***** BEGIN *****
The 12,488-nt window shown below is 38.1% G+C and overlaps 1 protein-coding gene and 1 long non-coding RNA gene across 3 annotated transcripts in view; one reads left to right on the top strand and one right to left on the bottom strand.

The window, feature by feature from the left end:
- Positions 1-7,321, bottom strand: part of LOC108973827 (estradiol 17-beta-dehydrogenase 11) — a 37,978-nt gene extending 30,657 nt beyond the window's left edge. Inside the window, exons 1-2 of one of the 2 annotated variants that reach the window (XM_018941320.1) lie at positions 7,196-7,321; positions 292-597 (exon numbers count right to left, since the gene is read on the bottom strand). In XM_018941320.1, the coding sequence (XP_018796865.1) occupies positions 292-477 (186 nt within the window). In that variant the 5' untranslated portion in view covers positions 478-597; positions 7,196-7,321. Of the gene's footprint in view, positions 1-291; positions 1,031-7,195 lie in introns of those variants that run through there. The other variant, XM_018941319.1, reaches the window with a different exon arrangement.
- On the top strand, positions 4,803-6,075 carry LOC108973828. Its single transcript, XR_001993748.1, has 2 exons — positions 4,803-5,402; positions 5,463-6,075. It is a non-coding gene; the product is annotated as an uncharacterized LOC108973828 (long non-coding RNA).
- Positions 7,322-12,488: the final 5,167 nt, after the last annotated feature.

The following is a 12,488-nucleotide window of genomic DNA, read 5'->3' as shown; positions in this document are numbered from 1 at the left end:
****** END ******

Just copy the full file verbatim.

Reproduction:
The 12,488-nt window shown below is 38.1% G+C and overlaps 1 protein-coding gene and 1 long non-coding RNA gene across 3 annotated transcripts in view; one reads left to right on the top strand and one right to left on the bottom strand.

The window, feature by feature from the left end:
- Positions 1-7,321, bottom strand: part of LOC108973827 (estradiol 17-beta-dehydrogenase 11) — a 37,978-nt gene extending 30,657 nt beyond the window's left edge. Inside the window, exons 1-2 of one of the 2 annotated variants that reach the window (XM_018941320.1) lie at positions 7,196-7,321; positions 292-597 (exon numbers count right to left, since the gene is read on the bottom strand). In XM_018941320.1, the coding sequence (XP_018796865.1) occupies positions 292-477 (186 nt within the window). In that variant the 5' untranslated portion in view covers positions 478-597; positions 7,196-7,321. Of the gene's footprint in view, positions 1-291; positions 1,031-7,195 lie in introns of those variants that run through there. The other variant, XM_018941319.1, reaches the window with a different exon arrangement.
- On the top strand, positions 4,803-6,075 carry LOC108973828. Its single transcript, XR_001993748.1, has 2 exons — positions 4,803-5,402; positions 5,463-6,075. It is a non-coding gene; the product is annotated as an uncharacterized LOC108973828 (long non-coding RNA).
- Positions 7,322-12,488: the final 5,167 nt, after the last annotated feature.

The following is a 12,488-nucleotide window of genomic DNA, read 5'->3' as shown; positions in this document are numbered from 1 at the left end: